Understanding laser beam brightness: a review and new prospective in material processing

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    This paper details the importance of brightness in relation to laser beams. The ‘brightness’ of lasers is a term that is generally not given much attention in laser applications or in published literature. With this said, it is theoretically and practically an important parameter in laser-material processing. This study is first of a kind which emphasizes in-depth, the concept of brightness of lasers by firstly reviewing the existing literature and the progress with high brightness laser-material processes. Secondly, the techniques used to enhance the laser beam brightness are also reviewed.In addition,we review the brightness fundamentals and rationalize why brightness of lasers is an important concept. Moreover,an update on the analytical technique to determine brightness using the current empirical equations is also provided. A modified equation to determine the laser beam brightness is introduced thereafter. Furthermore, research studies previously conducted to modify laser design to affect laser beam brightness are also discussed. The paper not only involves are view of the techniques used to improve laser beam brightness but also reviews how bright lasers can be employed to enhance/improve laser process capabilities and cost reduction of the laser assisted processes in manufacturing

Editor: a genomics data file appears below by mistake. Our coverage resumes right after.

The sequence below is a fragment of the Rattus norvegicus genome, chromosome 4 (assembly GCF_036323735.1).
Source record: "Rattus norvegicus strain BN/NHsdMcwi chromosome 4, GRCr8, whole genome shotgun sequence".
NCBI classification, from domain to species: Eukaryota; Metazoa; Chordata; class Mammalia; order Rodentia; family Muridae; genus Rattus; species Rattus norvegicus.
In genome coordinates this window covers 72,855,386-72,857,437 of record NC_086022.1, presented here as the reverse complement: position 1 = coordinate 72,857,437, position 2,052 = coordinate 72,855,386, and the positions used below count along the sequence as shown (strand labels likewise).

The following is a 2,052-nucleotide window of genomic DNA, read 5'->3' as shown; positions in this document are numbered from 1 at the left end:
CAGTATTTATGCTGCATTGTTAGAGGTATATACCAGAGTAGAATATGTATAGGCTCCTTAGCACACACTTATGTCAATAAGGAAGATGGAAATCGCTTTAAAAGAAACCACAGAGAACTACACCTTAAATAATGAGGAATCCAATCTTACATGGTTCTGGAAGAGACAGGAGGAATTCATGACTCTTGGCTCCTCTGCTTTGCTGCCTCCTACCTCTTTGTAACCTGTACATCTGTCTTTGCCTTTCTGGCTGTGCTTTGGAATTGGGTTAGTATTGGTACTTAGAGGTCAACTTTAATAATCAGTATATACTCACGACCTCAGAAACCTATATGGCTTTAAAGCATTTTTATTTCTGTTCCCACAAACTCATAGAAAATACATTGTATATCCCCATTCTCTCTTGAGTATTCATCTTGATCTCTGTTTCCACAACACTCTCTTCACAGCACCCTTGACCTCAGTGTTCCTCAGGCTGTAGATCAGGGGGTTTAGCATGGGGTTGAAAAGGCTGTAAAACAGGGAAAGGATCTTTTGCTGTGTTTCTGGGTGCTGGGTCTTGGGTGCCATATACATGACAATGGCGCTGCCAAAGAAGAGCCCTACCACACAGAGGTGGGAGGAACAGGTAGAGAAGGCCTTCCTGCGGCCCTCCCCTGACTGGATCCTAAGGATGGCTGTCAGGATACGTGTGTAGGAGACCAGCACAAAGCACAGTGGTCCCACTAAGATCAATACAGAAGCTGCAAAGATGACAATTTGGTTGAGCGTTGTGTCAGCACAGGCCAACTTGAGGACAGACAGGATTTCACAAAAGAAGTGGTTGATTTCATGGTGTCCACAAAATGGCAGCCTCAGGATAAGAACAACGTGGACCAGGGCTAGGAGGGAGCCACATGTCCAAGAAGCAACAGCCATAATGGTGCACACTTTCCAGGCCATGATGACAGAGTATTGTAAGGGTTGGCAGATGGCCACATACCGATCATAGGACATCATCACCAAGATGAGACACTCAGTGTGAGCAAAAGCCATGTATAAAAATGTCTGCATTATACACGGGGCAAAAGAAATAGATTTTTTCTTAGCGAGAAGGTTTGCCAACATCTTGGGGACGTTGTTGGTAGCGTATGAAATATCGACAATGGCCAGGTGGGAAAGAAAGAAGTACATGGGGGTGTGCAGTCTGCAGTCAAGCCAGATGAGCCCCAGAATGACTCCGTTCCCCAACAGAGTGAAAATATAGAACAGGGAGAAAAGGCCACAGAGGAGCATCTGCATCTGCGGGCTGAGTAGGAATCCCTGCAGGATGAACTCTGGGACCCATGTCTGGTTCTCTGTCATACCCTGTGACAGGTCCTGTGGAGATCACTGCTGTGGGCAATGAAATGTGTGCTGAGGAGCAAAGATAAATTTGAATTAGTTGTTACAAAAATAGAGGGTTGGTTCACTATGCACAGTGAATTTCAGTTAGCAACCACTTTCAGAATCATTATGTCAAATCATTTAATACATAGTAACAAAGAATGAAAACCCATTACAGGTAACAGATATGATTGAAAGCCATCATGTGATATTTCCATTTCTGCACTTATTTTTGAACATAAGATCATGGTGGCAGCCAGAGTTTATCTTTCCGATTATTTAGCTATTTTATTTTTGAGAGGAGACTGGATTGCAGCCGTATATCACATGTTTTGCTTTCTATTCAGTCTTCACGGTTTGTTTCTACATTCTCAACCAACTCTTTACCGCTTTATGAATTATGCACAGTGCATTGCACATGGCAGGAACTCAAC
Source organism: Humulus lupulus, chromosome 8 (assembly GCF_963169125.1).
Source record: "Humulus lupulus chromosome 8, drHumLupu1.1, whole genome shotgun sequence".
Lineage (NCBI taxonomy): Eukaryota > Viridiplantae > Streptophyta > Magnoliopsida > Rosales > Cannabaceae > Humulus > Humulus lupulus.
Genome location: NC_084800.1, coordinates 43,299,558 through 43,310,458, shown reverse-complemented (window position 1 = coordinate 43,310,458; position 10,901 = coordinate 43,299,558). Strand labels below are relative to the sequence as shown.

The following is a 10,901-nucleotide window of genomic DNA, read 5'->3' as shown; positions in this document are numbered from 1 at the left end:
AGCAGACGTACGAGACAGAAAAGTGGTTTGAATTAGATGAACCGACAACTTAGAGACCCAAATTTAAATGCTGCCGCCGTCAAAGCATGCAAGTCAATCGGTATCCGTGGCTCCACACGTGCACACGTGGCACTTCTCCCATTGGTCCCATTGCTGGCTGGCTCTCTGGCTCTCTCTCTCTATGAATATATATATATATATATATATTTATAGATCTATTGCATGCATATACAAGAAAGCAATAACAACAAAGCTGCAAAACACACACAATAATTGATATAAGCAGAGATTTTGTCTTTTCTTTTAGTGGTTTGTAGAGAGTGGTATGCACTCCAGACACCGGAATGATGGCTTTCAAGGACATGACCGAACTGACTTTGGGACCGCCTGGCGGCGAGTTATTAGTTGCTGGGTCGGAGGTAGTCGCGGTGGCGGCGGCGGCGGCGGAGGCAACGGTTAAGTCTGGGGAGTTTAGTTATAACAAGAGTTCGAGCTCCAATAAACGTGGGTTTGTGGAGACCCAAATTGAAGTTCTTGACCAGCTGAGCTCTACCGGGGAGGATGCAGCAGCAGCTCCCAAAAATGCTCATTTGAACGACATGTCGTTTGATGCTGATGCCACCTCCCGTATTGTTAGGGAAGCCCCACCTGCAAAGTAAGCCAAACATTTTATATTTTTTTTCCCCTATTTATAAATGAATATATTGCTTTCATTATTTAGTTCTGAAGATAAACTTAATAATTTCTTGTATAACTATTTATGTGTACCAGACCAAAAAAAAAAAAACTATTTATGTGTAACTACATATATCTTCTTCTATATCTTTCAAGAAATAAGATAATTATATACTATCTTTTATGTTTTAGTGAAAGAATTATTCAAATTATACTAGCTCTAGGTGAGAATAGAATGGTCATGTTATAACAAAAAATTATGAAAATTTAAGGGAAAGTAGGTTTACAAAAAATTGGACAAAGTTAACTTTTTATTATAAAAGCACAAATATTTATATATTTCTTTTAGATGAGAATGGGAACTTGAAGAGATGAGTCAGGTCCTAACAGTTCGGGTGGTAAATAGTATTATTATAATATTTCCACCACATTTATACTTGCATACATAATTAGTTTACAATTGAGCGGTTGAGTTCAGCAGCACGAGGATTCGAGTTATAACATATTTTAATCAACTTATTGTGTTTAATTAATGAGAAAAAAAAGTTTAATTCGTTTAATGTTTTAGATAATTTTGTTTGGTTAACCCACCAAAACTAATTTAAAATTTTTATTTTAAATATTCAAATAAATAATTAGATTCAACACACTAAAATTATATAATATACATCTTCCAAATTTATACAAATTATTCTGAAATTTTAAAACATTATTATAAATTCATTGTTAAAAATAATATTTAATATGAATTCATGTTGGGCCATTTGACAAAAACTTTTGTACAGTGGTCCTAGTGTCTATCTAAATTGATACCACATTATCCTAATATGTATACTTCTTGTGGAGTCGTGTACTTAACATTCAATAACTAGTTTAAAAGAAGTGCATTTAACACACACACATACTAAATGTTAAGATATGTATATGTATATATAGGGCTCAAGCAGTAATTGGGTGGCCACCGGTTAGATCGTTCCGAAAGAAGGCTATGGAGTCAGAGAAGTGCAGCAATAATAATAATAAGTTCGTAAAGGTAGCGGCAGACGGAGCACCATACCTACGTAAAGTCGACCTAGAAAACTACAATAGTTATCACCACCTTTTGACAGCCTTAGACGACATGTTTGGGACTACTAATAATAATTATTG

Laser surface induced roughening of polymeric materials and the effects on Wettability characteristics